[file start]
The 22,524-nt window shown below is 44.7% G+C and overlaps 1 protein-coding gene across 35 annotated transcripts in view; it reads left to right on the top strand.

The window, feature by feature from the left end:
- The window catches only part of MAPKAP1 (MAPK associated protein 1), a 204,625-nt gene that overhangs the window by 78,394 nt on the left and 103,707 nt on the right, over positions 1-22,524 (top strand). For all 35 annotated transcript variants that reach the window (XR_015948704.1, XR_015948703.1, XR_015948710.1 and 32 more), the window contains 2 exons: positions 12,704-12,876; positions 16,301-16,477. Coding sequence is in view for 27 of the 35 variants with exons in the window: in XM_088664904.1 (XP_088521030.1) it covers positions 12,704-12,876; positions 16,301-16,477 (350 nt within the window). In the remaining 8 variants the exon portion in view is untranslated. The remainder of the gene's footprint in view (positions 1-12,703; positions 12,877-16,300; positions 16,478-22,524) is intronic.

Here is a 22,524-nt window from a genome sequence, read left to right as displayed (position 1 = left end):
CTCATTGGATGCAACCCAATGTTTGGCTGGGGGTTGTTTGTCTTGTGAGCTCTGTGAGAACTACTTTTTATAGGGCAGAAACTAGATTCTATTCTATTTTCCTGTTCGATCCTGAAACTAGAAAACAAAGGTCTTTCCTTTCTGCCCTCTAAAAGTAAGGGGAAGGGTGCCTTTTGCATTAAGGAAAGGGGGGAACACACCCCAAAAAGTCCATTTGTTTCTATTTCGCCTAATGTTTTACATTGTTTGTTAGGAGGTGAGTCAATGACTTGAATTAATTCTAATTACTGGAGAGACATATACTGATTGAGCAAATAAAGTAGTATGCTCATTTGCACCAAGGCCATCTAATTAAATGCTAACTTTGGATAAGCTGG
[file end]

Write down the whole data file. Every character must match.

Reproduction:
The 22,524-nt window shown below is 44.7% G+C and overlaps 1 protein-coding gene across 35 annotated transcripts in view; it reads left to right on the top strand.

The window, feature by feature from the left end:
- The window catches only part of MAPKAP1 (MAPK associated protein 1), a 204,625-nt gene that overhangs the window by 78,394 nt on the left and 103,707 nt on the right, over positions 1-22,524 (top strand). For all 35 annotated transcript variants that reach the window (XR_015948704.1, XR_015948703.1, XR_015948710.1 and 32 more), the window contains 2 exons: positions 12,704-12,876; positions 16,301-16,477. Coding sequence is in view for 27 of the 35 variants with exons in the window: in XM_088664904.1 (XP_088521030.1) it covers positions 12,704-12,876; positions 16,301-16,477 (350 nt within the window). In the remaining 8 variants the exon portion in view is untranslated. The remainder of the gene's footprint in view (positions 1-12,703; positions 12,877-16,300; positions 16,478-22,524) is intronic.

Here is a 22,524-nt window from a genome sequence, read left to right as displayed (position 1 = left end):
CTCATTGGATGCAACCCAATGTTTGGCTGGGGGTTGTTTGTCTTGTGAGCTCTGTGAGAACTACTTTTTATAGGGCAGAAACTAGATTCTATTCTATTTTCCTGTTCGATCCTGAAACTAGAAAACAAAGGTCTTTCCTTTCTGCCCTCTAAAAGTAAGGGGAAGGGTGCCTTTTGCATTAAGGAAAGGGGGGAACACACCCCAAAAAGTCCATTTGTTTCTATTTCGCCTAATGTTTTACATTGTTTGTTAGGAGGTGAGTCAATGACTTGAATTAATTCTAATTACTGGAGAGACATATACTGATTGAGCAAATAAAGTAGTATGCTCATTTGCACCAAGGCCATCTAATTAAATGCTAACTTTGGATAAGCTGG